I'm not sure how this could be changed. Perhaps the diagonals could he slowed down a bit and some sort of fine position enabled, with coarse movement occurring a bit later on the same joystick press.

I found the home game just as challenging as the arcade version; my top score seems to be limited by not being able to position the cursor with enough accuracy. (Particularly important with smart bombs.)

Despite my reservations, this is a good game. It's not a replacement for Star Raiders, but it is well done and fun to play. Nor does it get boring after a few turns. I recommend it.




As an addict of the arcade version of Asteroids, I really looked forward to this game. I had begun to design an Asteroids game for the Atari (laid out the player shapes and so forth, and had the basic algorithms worked out), but when I heard Atari was releasing a version, I gave up.

I'm not sure I should have.

Asteroids, as you probably know, is a game which places you in a ship in an asteroid field. You shoot at the asteroids, which break into smaller asteroids, and try to avoid collisions. Occasionally an enemy ship enters the field and fires at you.

This version of Asteroids is apparently written in graphics mode 7 (Basic) or Antic mode 13. This means it has a "chunky" feeling to its graphics. If you have ever played TRS-80 asteroids you know what I'm talking about.

This is particularly surprising when mode 14 is available (graphics 7 1/2) with much better four-color resolution. Indeed, I had planned to use this mode for my version and include three different colors of asteroids. Even graphics 8 (Antic 15) would be a possibility if multicolor asteroids were not required.

Anyway, I find the low resolution look of the asteroids quite annoying. Also irritating is the very large distance between "turn points" on the ship; in other words, a minimum turn is a large distance.

The missiles are limited to four and probably not done with P-M graphics, as there is an option for up to four players at once. Ah, well.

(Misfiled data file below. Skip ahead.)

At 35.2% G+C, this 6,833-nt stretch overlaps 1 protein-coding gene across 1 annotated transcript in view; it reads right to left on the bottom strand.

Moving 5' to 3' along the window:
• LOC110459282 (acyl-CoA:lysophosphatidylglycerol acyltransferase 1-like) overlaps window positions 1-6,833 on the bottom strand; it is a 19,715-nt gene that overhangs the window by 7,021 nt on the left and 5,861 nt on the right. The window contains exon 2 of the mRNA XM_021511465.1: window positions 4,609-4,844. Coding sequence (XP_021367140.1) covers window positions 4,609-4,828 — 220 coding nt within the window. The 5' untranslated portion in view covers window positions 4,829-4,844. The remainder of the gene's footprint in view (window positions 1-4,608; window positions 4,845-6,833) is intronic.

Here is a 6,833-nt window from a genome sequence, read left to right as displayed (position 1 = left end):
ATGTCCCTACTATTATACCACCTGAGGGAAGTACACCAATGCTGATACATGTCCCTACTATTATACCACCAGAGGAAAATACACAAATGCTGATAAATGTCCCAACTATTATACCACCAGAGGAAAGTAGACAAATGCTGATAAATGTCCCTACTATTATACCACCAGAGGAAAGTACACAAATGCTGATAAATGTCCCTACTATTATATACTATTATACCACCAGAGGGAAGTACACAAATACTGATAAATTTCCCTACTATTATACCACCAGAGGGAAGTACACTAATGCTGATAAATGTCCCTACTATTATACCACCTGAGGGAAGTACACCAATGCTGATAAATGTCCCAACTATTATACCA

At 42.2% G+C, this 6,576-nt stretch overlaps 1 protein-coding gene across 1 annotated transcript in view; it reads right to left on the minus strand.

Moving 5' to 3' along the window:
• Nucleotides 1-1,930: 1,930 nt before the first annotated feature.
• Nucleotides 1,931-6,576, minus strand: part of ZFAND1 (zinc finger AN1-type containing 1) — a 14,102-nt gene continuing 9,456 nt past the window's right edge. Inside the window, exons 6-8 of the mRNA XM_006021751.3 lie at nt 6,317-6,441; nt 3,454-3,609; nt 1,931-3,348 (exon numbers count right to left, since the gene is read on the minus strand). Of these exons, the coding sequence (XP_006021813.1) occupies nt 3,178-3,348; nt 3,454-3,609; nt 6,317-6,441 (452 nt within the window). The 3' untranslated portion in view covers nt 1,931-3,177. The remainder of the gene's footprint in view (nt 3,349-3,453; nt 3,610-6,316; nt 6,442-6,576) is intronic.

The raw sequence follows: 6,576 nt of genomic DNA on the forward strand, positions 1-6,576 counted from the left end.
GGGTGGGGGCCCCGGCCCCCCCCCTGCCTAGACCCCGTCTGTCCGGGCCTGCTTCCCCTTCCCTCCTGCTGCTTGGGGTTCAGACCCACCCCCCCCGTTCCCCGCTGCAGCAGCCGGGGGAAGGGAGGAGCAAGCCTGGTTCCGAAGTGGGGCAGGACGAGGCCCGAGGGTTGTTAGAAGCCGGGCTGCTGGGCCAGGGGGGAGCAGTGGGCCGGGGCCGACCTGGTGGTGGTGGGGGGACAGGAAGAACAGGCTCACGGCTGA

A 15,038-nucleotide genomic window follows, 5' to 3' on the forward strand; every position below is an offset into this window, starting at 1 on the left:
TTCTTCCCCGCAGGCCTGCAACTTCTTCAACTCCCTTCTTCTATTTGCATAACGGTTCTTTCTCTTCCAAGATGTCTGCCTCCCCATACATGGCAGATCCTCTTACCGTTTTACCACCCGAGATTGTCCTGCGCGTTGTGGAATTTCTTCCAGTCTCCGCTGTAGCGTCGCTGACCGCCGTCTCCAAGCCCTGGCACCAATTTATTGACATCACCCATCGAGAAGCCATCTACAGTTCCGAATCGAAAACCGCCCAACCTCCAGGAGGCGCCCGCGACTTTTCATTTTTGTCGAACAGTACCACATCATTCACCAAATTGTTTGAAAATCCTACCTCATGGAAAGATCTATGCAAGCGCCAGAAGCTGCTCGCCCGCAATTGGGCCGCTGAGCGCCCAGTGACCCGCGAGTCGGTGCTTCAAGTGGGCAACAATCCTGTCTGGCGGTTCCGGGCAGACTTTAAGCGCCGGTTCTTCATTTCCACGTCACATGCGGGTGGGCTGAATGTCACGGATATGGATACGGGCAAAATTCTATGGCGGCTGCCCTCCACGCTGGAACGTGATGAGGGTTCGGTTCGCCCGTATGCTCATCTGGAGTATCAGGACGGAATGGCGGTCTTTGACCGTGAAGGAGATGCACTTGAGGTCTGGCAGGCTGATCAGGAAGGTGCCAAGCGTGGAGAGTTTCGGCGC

The joystick is used as follows: right and left are rotate, forward is thrust, back is hyper/flip, your 180 degrees/shields. The shields are not "timed" as in Deluxe Asteroids, by the way, making for a rather predictable game.


Alas, this one is not as good as Missile Command. I liked it, but not enough, and it could have been done better. Possibly the video game version and this version were made as similar as possible to cut development costs. I can understand the problems, having worked this out myself (for example, how to rotate a rocket in only 8 bits; it looks pretty weird in some angles), but still, much better resolution could have been achieved.

The multi-player option is a lot of fun, and my wife and I spend much time shooting at each other.

One thing you will notice, again, on most Atari games is that they are not CPU bound. On a version written for another machine, there is a very noticeable slowing of the game when there are many asteroids present. This is the result of all the table updating, checking for collisions, and so forth. The Atari version runs at a constant speed, and is fast.

Summary: I play Missile Command much more than Asteroids.


All in all, these were fun games to play. Asteroids will entertain those of you not spoiled by the arcade version, which I admittedly am. It is a good sign that these games exist, as it means that more good software for the Atari is becoming available.